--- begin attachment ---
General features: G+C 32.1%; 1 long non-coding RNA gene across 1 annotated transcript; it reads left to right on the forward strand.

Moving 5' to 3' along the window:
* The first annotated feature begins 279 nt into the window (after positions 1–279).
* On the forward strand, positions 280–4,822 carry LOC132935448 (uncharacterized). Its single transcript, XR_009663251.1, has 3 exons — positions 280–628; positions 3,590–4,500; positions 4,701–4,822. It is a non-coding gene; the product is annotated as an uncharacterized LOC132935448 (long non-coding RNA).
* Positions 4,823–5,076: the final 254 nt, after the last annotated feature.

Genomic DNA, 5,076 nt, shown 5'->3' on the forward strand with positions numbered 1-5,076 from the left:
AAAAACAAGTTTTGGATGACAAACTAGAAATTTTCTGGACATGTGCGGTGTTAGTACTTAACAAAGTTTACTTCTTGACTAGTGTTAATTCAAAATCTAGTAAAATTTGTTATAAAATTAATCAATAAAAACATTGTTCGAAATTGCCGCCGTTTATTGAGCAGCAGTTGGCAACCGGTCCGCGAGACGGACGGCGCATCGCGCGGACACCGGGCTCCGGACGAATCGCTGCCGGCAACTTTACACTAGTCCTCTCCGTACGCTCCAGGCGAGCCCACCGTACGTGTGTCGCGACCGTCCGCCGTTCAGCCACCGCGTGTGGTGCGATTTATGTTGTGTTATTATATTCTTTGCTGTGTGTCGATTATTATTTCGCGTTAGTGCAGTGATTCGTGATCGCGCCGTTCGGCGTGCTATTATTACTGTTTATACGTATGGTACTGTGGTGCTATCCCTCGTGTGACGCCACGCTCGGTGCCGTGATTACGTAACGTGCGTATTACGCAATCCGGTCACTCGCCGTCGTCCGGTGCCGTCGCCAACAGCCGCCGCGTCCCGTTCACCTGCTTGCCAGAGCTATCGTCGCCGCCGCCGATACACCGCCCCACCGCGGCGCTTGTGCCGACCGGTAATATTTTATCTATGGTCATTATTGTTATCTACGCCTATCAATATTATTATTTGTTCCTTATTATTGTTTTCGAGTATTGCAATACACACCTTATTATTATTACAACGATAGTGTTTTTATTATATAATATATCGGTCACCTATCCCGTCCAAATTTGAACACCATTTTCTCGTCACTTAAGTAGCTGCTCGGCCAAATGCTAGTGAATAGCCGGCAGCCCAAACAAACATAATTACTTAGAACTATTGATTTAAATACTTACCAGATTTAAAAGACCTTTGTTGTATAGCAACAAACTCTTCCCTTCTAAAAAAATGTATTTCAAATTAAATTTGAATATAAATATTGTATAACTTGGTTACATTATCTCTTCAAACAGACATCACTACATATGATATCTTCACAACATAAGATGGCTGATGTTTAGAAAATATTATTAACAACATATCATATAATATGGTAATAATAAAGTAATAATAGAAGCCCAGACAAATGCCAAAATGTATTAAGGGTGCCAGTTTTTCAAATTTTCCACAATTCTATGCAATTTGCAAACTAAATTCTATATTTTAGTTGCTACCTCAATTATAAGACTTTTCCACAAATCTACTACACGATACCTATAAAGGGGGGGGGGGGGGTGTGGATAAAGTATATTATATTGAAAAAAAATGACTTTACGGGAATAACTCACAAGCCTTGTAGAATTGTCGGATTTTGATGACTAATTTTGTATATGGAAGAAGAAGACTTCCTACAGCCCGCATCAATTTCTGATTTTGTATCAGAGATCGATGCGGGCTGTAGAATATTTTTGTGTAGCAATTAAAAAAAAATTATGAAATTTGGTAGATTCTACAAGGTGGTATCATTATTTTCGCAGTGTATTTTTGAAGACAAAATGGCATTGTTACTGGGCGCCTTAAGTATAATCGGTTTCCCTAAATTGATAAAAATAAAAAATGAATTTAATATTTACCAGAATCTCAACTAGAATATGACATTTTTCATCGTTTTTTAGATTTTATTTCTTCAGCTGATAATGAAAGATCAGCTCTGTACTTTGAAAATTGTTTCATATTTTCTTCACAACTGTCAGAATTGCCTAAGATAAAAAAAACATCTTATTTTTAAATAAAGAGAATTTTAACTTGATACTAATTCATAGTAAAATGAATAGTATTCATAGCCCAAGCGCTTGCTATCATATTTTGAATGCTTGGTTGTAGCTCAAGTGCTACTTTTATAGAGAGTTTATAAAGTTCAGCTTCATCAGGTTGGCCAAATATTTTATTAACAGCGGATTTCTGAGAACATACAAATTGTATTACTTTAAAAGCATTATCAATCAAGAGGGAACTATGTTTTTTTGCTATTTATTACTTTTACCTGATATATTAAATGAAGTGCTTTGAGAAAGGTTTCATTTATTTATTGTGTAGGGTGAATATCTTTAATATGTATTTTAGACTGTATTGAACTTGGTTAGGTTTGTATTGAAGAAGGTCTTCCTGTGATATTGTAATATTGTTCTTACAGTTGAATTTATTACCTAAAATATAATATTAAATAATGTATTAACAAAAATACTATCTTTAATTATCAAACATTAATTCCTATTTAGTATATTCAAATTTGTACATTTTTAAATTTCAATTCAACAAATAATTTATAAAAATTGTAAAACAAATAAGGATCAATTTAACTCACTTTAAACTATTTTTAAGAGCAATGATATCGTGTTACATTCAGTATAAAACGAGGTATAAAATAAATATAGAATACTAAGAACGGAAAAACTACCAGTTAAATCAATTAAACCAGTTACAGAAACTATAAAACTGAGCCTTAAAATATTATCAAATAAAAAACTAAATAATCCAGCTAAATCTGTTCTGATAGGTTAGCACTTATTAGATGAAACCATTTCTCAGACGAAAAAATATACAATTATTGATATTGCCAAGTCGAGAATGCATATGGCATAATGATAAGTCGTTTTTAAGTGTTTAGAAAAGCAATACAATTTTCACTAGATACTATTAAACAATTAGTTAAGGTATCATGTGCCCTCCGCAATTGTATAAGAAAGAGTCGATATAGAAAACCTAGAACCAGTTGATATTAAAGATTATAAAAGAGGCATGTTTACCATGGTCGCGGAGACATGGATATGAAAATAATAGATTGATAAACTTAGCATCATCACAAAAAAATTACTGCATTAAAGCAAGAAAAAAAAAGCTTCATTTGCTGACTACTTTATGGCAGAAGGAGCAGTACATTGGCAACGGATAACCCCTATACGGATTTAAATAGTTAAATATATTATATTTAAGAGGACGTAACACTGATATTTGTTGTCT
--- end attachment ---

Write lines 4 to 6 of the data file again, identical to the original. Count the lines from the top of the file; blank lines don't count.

* On the forward strand, positions 280–4,822 carry LOC132935448 (uncharacterized). Its single transcript, XR_009663251.1, has 3 exons — positions 280–628; positions 3,590–4,500; positions 4,701–4,822. It is a non-coding gene; the product is annotated as an uncharacterized LOC132935448 (long non-coding RNA).
* Positions 4,823–5,076: the final 254 nt, after the last annotated feature.

Genomic DNA, 5,076 nt, shown 5'->3' on the forward strand with positions numbered 1-5,076 from the left: